May 23, 2015
by Larry Gillick, S.J.
Creighton University Deglman Center for Ignation Spirituality
click here for photo and information about the writer

Saturday of the Seventh Week of Easter
Lectionary: 302

Acts 28:16-20, 30-31
Psalm 11:4, 5, 7
John 21:20-25

Celebrating Easter

Today's Easter Prayer

 This weekend, here in the United States of America, we are celebrating the memories of those who have died in our too many wars. From the rows and rows of white crosses and Stars of David near the shores of Normandy to the grassy slopes of The Arlington National Cemetery and all the other private and public places of rest, we will be reminded of those who gave their lives in the service of our faiths, our hopes and our love of freedom.  

This is also Pentecost weekend during which we recall and venerate the sending of the Holy Spirit Who labors to preserve our Faith, Hope and Charity as lived among the living. It is a memorial recalling that the God Who sent His Son to live, die and rise also gives us the Spirit of that same Love that we might continue our freedom for which He gave His life. With the Holy Spirit God continues giving us that Love.

The Gospel is the concluding verses of John’s account of Jesus’ being the Light which is to be seen and everything else is to be seen because of that same Light. We have seen recently in the daily liturgies, of Jesus’ meeting the Apostles, helping them, catch fish by which He caught their attention, as well as His having a little breakfast with them Jesus has brought Peter close and had him affirm his faith in Jesus three times. What we read today is the final call of Peter and only Peter.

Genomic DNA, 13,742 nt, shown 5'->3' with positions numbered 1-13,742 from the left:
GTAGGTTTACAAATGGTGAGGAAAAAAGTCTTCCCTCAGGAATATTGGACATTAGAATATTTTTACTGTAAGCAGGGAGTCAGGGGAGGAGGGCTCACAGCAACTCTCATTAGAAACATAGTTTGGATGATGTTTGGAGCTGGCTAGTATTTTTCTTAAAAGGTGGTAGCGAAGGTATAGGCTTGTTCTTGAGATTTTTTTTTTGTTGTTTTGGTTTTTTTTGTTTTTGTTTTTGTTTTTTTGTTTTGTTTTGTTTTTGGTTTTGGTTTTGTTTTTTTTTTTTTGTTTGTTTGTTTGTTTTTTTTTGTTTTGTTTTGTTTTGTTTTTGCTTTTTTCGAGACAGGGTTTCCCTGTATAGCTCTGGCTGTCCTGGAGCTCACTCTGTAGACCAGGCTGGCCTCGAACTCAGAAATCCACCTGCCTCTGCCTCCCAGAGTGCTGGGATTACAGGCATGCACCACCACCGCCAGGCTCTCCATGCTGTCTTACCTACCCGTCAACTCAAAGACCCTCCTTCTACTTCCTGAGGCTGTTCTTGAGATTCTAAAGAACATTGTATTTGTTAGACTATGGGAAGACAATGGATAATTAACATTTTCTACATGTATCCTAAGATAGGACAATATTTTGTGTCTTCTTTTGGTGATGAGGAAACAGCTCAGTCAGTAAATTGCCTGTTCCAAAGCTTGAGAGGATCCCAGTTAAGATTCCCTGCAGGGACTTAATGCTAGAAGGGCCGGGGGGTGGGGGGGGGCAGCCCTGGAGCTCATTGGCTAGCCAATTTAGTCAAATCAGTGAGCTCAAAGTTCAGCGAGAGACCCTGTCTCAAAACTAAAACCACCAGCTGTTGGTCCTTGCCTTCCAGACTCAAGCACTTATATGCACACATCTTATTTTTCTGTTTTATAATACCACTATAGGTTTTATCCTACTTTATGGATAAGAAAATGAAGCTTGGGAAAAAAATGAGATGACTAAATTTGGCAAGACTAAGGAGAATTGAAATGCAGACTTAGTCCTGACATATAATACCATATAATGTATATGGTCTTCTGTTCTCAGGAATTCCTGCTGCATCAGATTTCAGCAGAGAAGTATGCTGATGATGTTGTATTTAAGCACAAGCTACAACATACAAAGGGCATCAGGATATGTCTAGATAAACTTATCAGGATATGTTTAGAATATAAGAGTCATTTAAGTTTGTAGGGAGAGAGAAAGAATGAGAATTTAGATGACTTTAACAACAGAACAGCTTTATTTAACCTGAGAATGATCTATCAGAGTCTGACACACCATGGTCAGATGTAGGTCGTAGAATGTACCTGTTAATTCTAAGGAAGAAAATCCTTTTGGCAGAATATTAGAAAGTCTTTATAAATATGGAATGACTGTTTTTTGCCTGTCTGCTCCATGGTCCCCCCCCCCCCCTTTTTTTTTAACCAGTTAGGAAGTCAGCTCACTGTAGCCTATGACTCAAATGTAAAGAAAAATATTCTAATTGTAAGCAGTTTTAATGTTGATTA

At the beginning of our reading,  Jesus,  when followed by two of The Baptist’s disciples, turns and asks a thematic question of John’s Gospel, “For what are you seeking?” The two followers reply by asking Jesus where He is staying. Then Jesus makes another very important statement, “Come and see.”  Jesus does not say, “Come and find out”, or “Let me tell you everything you ever have wanted to know about everything.”  Jesus as the Light of the World invites these two as He will invite others and ourselves as well, to keep coming, keep seeing and so keep believing.   For John, believing is seeing the “signs” so that believing beyond “signs” will be what it means “to follow”.

So this Gospel ends with Peter’s having seen enough “signs” including the catching of 153 fish after catching nothing, apart from Jesus,  during the darkness of their past night. Perhaps when looking back at the Disciple Who Jesus Loved who was following Peter,  Peter is asking for one more “sign”, a companion whom Peter could trust for support. Jesus says that that disciple has his own calling as does Peter and Peter’s calling is to trust-walk with the Sign-Maker into the rest of the story, the end of which Peter is not aware of just then.

The final verses are a summary statement that the “signs” are there to be seen and the ones who can see are no longer blind, but believe, because of having seen. There were many other events, but these have been just the right amount for Peter and the reader of the Book of Signs and the Book of Glory which comprise John’s Gospel.

With the coming of the Spirit we are given the gift of faith which is a variety of vision by which we look or and receive “signs” of the presence of Jesus and of His calling us into the beyond, into the unknown of our tomorrows. We, like Peter, will always want assurances, companions, and more “signs” to make believing a little bit easier. God gives us just the right amount of what’s good for our individual response.  As the many tomb stones are reminders, memorials to be remembered, so this weekend of Pentecost, we are encouraged to look backward at the “signs” of our times, so we can follow Him forward into His times.    

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